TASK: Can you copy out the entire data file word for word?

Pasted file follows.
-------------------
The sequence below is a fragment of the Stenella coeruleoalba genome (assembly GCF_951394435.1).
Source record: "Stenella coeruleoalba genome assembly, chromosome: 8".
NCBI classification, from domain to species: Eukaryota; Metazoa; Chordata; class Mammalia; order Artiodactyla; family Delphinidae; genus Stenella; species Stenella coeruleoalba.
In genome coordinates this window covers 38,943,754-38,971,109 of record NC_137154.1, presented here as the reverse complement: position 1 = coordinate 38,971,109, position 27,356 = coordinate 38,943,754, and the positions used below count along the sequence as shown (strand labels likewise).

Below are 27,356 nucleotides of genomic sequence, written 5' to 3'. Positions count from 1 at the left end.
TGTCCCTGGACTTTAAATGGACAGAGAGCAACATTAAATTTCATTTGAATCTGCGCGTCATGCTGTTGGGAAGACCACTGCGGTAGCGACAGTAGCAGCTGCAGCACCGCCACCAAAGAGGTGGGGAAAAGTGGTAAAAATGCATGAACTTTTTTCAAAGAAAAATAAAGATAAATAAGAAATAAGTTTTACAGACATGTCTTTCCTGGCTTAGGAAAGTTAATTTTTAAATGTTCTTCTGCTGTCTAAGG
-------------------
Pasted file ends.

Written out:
The sequence below is a fragment of the Stenella coeruleoalba genome (assembly GCF_951394435.1).
Source record: "Stenella coeruleoalba genome assembly, chromosome: 8".
NCBI classification, from domain to species: Eukaryota; Metazoa; Chordata; class Mammalia; order Artiodactyla; family Delphinidae; genus Stenella; species Stenella coeruleoalba.
In genome coordinates this window covers 38,943,754-38,971,109 of record NC_137154.1, presented here as the reverse complement: position 1 = coordinate 38,971,109, position 27,356 = coordinate 38,943,754, and the positions used below count along the sequence as shown (strand labels likewise).

Below are 27,356 nucleotides of genomic sequence, written 5' to 3'. Positions count from 1 at the left end.
TGTCCCTGGACTTTAAATGGACAGAGAGCAACATTAAATTTCATTTGAATCTGCGCGTCATGCTGTTGGGAAGACCACTGCGGTAGCGACAGTAGCAGCTGCAGCACCGCCACCAAAGAGGTGGGGAAAAGTGGTAAAAATGCATGAACTTTTTTCAAAGAAAAATAAAGATAAATAAGAAATAAGTTTTACAGACATGTCTTTCCTGGCTTAGGAAAGTTAATTTTTAAATGTTCTTCTGCTGTCTAAGG